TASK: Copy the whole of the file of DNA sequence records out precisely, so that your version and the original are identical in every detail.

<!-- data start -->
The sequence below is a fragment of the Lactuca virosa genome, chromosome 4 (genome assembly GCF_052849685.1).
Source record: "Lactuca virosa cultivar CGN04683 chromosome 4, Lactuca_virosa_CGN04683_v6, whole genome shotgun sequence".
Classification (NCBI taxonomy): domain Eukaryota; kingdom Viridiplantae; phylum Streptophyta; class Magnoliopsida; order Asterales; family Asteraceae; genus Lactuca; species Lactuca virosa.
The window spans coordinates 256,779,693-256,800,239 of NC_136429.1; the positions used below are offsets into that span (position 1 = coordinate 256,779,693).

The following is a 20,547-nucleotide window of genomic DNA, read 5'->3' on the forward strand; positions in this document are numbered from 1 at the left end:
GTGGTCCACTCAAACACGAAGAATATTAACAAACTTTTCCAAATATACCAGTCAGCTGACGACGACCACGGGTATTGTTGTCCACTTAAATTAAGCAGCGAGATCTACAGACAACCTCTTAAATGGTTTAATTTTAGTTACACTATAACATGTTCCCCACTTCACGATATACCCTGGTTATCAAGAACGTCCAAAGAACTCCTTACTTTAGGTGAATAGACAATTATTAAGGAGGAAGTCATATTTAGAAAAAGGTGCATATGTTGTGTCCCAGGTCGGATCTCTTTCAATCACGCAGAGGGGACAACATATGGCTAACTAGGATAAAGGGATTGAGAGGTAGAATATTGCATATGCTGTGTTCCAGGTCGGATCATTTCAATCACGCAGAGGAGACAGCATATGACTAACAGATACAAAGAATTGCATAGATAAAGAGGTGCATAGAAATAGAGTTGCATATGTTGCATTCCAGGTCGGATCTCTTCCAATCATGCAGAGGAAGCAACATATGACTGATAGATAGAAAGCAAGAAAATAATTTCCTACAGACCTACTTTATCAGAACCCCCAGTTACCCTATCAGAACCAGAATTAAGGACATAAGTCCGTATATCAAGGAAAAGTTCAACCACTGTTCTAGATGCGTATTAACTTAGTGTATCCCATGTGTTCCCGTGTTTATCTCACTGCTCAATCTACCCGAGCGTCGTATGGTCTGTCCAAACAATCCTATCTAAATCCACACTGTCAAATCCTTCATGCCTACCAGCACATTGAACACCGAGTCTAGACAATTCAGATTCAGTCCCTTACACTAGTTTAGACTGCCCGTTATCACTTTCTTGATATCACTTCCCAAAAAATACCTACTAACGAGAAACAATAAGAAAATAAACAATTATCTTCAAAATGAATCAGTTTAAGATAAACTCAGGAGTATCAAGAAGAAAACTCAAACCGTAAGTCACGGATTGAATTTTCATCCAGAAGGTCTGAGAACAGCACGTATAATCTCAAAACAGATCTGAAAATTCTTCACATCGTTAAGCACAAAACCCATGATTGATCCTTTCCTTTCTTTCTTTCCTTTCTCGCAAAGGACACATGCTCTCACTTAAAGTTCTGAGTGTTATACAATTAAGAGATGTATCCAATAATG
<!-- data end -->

The sequence below is a fragment of the Lactuca virosa genome, chromosome 4 (genome assembly GCF_052849685.1).
Source record: "Lactuca virosa cultivar CGN04683 chromosome 4, Lactuca_virosa_CGN04683_v6, whole genome shotgun sequence".
Classification (NCBI taxonomy): domain Eukaryota; kingdom Viridiplantae; phylum Streptophyta; class Magnoliopsida; order Asterales; family Asteraceae; genus Lactuca; species Lactuca virosa.
The window spans coordinates 256,779,693-256,800,239 of NC_136429.1; the positions used below are offsets into that span (position 1 = coordinate 256,779,693).

The following is a 20,547-nucleotide window of genomic DNA, read 5'->3' on the forward strand; positions in this document are numbered from 1 at the left end:
GTGGTCCACTCAAACACGAAGAATATTAACAAACTTTTCCAAATATACCAGTCAGCTGACGACGACCACGGGTATTGTTGTCCACTTAAATTAAGCAGCGAGATCTACAGACAACCTCTTAAATGGTTTAATTTTAGTTACACTATAACATGTTCCCCACTTCACGATATACCCTGGTTATCAAGAACGTCCAAAGAACTCCTTACTTTAGGTGAATAGACAATTATTAAGGAGGAAGTCATATTTAGAAAAAGGTGCATATGTTGTGTCCCAGGTCGGATCTCTTTCAATCACGCAGAGGGGACAACATATGGCTAACTAGGATAAAGGGATTGAGAGGTAGAATATTGCATATGCTGTGTTCCAGGTCGGATCATTTCAATCACGCAGAGGAGACAGCATATGACTAACAGATACAAAGAATTGCATAGATAAAGAGGTGCATAGAAATAGAGTTGCATATGTTGCATTCCAGGTCGGATCTCTTCCAATCATGCAGAGGAAGCAACATATGACTGATAGATAGAAAGCAAGAAAATAATTTCCTACAGACCTACTTTATCAGAACCCCCAGTTACCCTATCAGAACCAGAATTAAGGACATAAGTCCGTATATCAAGGAAAAGTTCAACCACTGTTCTAGATGCGTATTAACTTAGTGTATCCCATGTGTTCCCGTGTTTATCTCACTGCTCAATCTACCCGAGCGTCGTATGGTCTGTCCAAACAATCCTATCTAAATCCACACTGTCAAATCCTTCATGCCTACCAGCACATTGAACACCGAGTCTAGACAATTCAGATTCAGTCCCTTACACTAGTTTAGACTGCCCGTTATCACTTTCTTGATATCACTTCCCAAAAAATACCTACTAACGAGAAACAATAAGAAAATAAACAATTATCTTCAAAATGAATCAGTTTAAGATAAACTCAGGAGTATCAAGAAGAAAACTCAAACCGTAAGTCACGGATTGAATTTTCATCCAGAAGGTCTGAGAACAGCACGTATAATCTCAAAACAGATCTGAAAATTCTTCACATCGTTAAGCACAAAACCCATGATTGATCCTTTCCTTTCTTTCTTTCCTTTCTCGCAAAGGACACATGCTCTCACTTAAAGTTCTGAGTGTTATACAATTAAGAGATGTATCCAATAATG